Feeds

Two scam apps stink up iTunes store, pulled thanks to Reg reader

Eye of the Vulture backs up porous Cupertino iron curtain

Choosing a cloud hosting partner with confidence

Apple allowed two scam apps to appear in its App Store - and the dodgy software remained on sale for five days until a Reg reader raised the alarm.

The two paid-for programs, built by developer JB Solutions, do not work as advertised in the online shop, sparking a surge in negative feedback comments left by ripped-off fanbois. Both apps were approved by Apple's censors and went live in the software store on 8 November. They were eventually pulled last night after we contacted the fruity firm.

The first app, IntelliScreenX for iPad and iPhone, cost $1.99 (£0.99) and promised a pull-down list of notifications from the device's lock screen. Such a feature is not possible on iOS, although it can be done on jail-broken iPhones.

Users reported that, once downloaded, IntelliScreenX simply showed an alarm clock. The app looked nothing like the screen grabs displayed in the iTunes store front.

The second dodgy program, NFC for iPhone 5, cost $0.99 (£0.69) and promised to enable Near-Field Communications support - useful for making wireless payments - in the smartmobe. Again, that's impossible because the iPhone does not have an NFC chip fitted. As soon as the software is downloaded it changes its name to RadioStreamer and plays music from online stations.

Screen grab of scam app NFC for iPhone 5 from Apple's iTunes

Screen grab of the scam app NFC for iPhone 5 advertised in Apple's iTunes

It's not clear whether the phony apps pose a security risk, but it is clear users ended up paying out for software completely unlike what was expected.

User feedback left on iTunes

Unhappy customers

Oddly enough, there were 20 to 30 positive recommendations and five-star reviews for the apps, no doubt snagging a number of customers, although a lot of negative comments have since appeared.

The Reg asked Apple how something so wrongly advertised could be stocked on the App Store's shelves given the Cupertino giant screens every product submitted by developers. A spokesman would not provide any detail, but told us: "Thanks for bringing this to our attention." ®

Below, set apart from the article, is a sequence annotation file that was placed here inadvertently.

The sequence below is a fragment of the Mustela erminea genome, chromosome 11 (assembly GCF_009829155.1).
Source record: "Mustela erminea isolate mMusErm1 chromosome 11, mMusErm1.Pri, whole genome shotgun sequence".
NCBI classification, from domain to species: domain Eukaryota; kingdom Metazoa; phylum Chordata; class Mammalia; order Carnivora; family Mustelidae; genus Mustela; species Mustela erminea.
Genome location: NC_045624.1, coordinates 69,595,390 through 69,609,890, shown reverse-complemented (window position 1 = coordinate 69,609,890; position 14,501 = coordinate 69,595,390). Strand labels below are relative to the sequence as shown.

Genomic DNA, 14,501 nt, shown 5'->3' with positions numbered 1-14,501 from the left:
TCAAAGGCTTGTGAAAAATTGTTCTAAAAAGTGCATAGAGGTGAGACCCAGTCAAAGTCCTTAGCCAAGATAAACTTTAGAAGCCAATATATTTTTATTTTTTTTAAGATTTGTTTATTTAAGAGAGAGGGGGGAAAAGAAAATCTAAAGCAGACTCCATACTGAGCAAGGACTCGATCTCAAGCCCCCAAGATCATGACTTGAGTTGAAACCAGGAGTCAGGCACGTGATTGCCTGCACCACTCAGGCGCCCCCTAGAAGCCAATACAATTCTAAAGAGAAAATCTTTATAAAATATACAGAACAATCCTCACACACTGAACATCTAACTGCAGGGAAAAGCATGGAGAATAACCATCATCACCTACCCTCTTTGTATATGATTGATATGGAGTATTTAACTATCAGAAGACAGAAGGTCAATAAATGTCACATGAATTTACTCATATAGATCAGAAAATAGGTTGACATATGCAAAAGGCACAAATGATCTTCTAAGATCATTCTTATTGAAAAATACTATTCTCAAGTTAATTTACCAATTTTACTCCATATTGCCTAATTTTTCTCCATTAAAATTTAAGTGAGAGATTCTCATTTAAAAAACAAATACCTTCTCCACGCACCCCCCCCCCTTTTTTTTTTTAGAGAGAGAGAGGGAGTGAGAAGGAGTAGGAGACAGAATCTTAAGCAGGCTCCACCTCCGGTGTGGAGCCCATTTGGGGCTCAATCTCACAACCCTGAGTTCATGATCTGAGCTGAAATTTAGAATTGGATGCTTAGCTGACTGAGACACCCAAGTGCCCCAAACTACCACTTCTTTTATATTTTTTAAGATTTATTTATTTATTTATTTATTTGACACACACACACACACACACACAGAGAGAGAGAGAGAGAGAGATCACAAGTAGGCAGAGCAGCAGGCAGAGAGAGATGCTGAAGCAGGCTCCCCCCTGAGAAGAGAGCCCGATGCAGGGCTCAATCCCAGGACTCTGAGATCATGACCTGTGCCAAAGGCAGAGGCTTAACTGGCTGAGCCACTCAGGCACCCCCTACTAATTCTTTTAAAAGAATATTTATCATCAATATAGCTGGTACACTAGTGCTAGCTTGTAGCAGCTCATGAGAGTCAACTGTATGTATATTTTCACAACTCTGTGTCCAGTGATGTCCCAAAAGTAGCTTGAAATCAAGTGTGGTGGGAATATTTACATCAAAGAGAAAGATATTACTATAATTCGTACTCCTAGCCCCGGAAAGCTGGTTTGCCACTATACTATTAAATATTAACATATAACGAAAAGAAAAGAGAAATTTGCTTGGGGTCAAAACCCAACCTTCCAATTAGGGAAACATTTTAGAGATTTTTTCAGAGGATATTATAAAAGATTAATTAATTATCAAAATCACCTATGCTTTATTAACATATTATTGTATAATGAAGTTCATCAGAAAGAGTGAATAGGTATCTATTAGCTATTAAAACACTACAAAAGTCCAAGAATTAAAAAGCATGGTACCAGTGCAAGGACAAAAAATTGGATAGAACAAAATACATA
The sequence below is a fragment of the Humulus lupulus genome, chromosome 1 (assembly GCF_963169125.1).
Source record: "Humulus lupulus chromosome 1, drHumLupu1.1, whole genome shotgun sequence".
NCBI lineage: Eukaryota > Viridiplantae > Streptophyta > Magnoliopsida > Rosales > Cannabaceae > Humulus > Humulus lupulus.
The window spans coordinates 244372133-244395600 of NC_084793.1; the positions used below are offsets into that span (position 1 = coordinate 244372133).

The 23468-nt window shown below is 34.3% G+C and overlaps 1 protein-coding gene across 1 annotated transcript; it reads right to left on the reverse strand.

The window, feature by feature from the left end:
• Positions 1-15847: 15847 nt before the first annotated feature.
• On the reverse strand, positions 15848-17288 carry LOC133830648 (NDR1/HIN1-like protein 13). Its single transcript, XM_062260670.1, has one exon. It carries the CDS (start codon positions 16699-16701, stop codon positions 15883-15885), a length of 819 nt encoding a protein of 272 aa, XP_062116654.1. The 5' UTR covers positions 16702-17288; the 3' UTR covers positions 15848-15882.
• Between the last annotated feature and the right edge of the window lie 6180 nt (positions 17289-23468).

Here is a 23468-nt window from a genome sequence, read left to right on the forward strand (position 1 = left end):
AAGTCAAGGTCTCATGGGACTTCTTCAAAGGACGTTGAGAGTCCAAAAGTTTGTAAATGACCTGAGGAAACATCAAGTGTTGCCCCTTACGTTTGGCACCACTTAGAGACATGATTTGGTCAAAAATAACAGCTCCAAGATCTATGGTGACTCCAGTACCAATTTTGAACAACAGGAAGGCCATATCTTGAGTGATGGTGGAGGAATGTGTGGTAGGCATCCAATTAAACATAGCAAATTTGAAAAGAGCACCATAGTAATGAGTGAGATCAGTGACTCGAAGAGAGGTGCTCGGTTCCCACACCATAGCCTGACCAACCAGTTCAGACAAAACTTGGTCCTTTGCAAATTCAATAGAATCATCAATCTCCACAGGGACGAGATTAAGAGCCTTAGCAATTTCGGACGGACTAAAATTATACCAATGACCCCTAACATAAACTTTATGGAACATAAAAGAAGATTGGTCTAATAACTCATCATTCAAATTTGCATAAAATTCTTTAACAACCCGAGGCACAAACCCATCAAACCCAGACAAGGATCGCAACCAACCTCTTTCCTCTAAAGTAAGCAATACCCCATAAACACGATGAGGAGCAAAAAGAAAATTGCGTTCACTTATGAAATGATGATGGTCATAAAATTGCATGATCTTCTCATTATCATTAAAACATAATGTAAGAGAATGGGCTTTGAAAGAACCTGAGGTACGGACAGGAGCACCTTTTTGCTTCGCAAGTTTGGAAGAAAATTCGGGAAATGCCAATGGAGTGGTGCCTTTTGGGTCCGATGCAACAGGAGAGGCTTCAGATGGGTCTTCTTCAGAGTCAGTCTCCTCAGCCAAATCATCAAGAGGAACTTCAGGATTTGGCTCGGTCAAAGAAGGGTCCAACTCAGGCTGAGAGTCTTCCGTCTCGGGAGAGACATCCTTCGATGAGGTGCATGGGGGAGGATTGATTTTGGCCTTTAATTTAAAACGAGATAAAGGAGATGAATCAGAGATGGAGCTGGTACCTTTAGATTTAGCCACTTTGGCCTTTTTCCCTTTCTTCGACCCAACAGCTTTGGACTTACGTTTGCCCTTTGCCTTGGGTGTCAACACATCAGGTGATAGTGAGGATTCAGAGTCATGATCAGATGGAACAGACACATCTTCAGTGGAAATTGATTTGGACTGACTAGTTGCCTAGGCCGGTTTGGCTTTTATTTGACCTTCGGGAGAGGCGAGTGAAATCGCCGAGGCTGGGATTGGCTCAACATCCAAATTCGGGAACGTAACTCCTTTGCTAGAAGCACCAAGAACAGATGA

Choosing a cloud hosting partner with confidence

More from The Register

next story
Download alert: Nearly ALL top 100 Android, iOS paid apps hacked
Attack of the Clones? Yeah, but much, much scarier – report
NSA SOURCE CODE LEAK: Information slurp tools to appear online
Now you can run your own intelligence agency
Microsoft: Your Linux Docker containers are now OURS to command
New tool lets admins wrangle Linux apps from Windows
First in line to order a Nexus 6? AT&T has a BRICK for you
Black Screen of Death plagues early Google-mobe batch
Microsoft adds video offering to Office 365. Oh NOES, you'll need Adobe Flash
Lovely presentations... but not on your Flash-hating mobe
You stupid BRICK! PCs running Avast AV can't handle Windows fixes
Fix issued, fingers pointed, forums in flames
prev story

Whitepapers

Designing and building an open ITOA architecture
Learn about a new IT data taxonomy defined by the four data sources of IT visibility: wire, machine, agent, and synthetic data sets.
5 critical considerations for enterprise cloud backup
Key considerations when evaluating cloud backup solutions to ensure adequate protection security and availability of enterprise data.
Getting started with customer-focused identity management
Learn why identity is a fundamental requirement to digital growth, and how without it there is no way to identify and engage customers in a meaningful way.
Reg Reader Research: SaaS based Email and Office Productivity Tools
Read this Reg reader report which provides advice and guidance for SMBs towards the use of SaaS based email and Office productivity tools.
Business security measures using SSL
Examines the major types of threats to information security that businesses face today and the techniques for mitigating those threats.